Elon Musk Twitter takeover dubbed ‘dangerous’ as critics question free speech claims

Elon Musk: What will happen to Twitter now?

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The Tesla and SpaceX CEO is famous in his role as an innovator, wanting to go further than anyone before him on electric vehicles and space travel and having set himself the goal of being “born on earth [check] and dying on Mars [pending]”. His latest pursuit is far more grounded. Musk has bought Twitter and hopes to improve the relationship of the platform – with its more than 200million users – with free speech. Some of his critics argue, however, his ownership will have the opposite effect.

Cornerstone Global Associates founder Ghanem Nuseibeh agreed that Twitter has “some serious issues to deal with”.

He noted the platform has been acting as both “judge and jury”, and questioned the decision to ban then-sitting US President Donald Trump while continuing “to allow Iran’s leader to tweet in support of destroying Israel”.

A poll run by Musk on Twitter itself before he launched his bid suggested most Twitter users agree the platform is not doing a good job of adhering to the principle of free speech.

Over 70 percent of the more than two million respondents said they held this view, a result which prompted the world’s richest man to suggest Twitter “fundamentally undermines democracy”.

But Mr Nuseibeh insisted Musk was not the right man to fix the problem – at least not alone.

He told Express.co.uk: “Elon Musk has – quite legitimately – strong views about many subjects. And it is his strong views that make him an inappropriate mediator when it comes to free speech.

“Whether one agrees with Musk or not on any of the subjects he has commented on, he is not an impartial person.”

The strategy consultant added that “what makes Western democracy and free speech in general a sound way of life is the ability to accept differing opinions”, on which point he suggested Musk had failed to “set the right example” by blocking various Twitter users.

Journalist Jency Jacob contended, however, in a post on the platform: “This is not the same as free speech. Your right to remain on Twitter is not the same as someone being forced to engage with you.”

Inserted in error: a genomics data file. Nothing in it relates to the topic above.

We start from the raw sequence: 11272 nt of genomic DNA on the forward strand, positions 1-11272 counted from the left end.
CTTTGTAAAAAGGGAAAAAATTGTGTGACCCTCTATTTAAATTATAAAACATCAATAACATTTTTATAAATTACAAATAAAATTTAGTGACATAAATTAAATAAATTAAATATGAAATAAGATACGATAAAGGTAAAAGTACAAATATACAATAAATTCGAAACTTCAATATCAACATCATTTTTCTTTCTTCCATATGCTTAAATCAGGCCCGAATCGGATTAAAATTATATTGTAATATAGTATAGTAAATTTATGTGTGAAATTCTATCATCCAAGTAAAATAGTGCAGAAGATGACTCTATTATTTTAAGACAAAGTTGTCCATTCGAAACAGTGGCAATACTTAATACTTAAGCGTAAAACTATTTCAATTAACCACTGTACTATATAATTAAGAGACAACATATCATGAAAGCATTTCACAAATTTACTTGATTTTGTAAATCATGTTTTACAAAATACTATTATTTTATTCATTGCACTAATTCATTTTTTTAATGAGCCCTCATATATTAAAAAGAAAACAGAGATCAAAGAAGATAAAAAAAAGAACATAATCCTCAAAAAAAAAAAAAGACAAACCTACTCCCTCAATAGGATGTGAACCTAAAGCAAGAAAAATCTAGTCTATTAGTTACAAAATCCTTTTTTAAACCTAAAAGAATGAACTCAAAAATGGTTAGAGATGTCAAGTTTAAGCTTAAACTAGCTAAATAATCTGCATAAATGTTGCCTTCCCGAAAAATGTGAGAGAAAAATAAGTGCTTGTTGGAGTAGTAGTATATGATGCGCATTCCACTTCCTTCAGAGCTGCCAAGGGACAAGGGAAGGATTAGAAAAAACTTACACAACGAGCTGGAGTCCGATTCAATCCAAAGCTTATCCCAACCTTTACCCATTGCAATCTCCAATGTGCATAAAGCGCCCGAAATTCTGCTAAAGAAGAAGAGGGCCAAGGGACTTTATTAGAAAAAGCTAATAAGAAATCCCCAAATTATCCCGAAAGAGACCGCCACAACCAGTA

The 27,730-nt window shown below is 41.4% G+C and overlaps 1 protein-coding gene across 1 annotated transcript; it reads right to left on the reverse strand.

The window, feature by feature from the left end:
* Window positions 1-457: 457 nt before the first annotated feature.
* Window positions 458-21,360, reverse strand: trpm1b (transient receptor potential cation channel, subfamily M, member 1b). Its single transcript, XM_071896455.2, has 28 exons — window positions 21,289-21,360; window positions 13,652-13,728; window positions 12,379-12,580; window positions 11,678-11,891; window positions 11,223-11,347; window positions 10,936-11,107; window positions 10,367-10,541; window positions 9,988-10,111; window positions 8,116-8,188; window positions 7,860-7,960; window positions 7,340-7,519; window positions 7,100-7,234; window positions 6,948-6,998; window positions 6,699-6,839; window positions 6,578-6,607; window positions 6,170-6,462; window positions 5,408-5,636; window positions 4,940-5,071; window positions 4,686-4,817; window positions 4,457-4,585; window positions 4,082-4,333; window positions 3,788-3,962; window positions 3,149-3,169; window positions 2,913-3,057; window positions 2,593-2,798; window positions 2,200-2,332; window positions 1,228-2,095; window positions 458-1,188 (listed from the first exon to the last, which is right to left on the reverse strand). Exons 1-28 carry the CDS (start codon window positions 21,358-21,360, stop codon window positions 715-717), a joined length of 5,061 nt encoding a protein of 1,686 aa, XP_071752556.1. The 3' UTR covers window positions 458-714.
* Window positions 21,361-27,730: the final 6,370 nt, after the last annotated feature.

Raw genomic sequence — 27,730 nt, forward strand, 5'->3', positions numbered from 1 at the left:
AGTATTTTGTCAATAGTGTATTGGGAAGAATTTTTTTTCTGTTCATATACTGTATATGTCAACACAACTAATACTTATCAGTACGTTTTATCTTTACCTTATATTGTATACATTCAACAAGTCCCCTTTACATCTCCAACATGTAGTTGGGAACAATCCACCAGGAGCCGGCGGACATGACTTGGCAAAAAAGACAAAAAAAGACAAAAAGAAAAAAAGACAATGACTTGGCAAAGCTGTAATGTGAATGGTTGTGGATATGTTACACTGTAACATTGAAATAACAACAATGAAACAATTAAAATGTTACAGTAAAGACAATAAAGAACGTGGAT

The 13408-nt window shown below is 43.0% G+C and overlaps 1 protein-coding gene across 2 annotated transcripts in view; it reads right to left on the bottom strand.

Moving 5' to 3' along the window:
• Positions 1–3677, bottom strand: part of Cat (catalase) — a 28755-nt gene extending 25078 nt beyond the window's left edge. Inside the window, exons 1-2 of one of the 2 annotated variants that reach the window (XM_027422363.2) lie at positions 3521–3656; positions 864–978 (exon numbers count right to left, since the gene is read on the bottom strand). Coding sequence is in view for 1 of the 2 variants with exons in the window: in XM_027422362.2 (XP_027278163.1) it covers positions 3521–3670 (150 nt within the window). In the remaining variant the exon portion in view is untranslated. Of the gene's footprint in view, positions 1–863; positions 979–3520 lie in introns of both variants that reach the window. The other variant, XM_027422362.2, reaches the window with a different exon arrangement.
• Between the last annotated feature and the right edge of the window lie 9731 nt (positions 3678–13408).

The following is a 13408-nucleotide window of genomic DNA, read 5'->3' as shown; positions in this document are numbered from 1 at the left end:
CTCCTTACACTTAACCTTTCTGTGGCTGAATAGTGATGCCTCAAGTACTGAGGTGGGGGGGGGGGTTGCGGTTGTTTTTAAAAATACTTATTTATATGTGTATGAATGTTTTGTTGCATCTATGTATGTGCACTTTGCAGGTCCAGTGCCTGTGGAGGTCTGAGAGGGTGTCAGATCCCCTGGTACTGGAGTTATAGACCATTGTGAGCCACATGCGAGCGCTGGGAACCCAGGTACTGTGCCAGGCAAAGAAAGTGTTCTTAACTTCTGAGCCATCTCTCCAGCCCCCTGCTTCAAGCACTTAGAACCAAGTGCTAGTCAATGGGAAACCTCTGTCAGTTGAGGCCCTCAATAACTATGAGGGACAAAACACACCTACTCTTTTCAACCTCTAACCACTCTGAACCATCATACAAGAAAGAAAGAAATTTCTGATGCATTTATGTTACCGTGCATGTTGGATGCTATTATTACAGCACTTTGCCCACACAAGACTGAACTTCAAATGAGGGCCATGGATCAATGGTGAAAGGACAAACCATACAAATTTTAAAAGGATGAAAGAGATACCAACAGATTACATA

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Musk has himself outlined a test to discover if speech really is free, which is when “someone you don’t like [is] allowed to say something you don’t like”. He did not add whether that “someone” has to be listened to.

Toby Young, Director General of the Free Speech Union, agreed, labelling Musk in a comment for Express.co.uk a “steely-eyed free speech warrior” and outlining his hope that Twitter is taken back to what it was originally: “The free speech wing of the free speech party.”

Regardless of the strengths of this case, critics suggest the boundaries of free speech should be drawn up not by a single multibillionaire but by Governments, backed by their voters.

Mr Nuseibeh said: “This is the danger of ascribing the responsibility of free speech particularly on such a prominent platform like Twitter, to one person. Free speech is too important a thing to give to one person, whether one agrees with him or not.

“This is now the responsibility of democratic governments to regulate free speech on social media platforms.”

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Barrister and author Jamie Susskind also asked in the Financial Times, “why should he be allowed to impose his conception [of free speech limits] on the rest of us?”, adding: “It doesn’t follow that, by virtue of being very rich, a person should have unaccountable power to set the terms of social debate.”

But Musk said he only wishes to mediate free speech “within the bounds of the law”.

He added Twitter should remain “politically neutral” at a management level, meaning “the far right and the far left [are upset] equally” and that: “I hope even my worst critics remain on Twitter, because that is what free speech means.”

If his account is to be believe, Musk’s Twitter will not see free speech extended beyond the legal bounds set by governments but will fight against censorship in the opposite direction – that is, away from the legal parameters, or, rather, censorship by choice.

He wrote in a post on Twitter: “If people want less free speech, they will ask government to pass laws to that effect.”

The Financial Times highlighted it was “hard” to find a business case for Musk to takeover Twitter, given the platform “found no viable alternative offer and failed to convince its sole bidder that it was worth more than £50.20 a share – nearly 30 percent below last year’s high point”.

Though it suggested his decision may have been based, at the least, on the desire to save himself from social media censorship.

While many Twitter users have threatened to leave the platform because of the success of Musk’s bid, there has yet to be any evidence these claims will materialise.

For author Frank Furedi, Twitter will, at the end of the day, continue to operate in round about the same way as it does now.

He told TalkTV: “When reality hits us, we’ll realise that by and large we still have the same old Twitter with the same old problems.”

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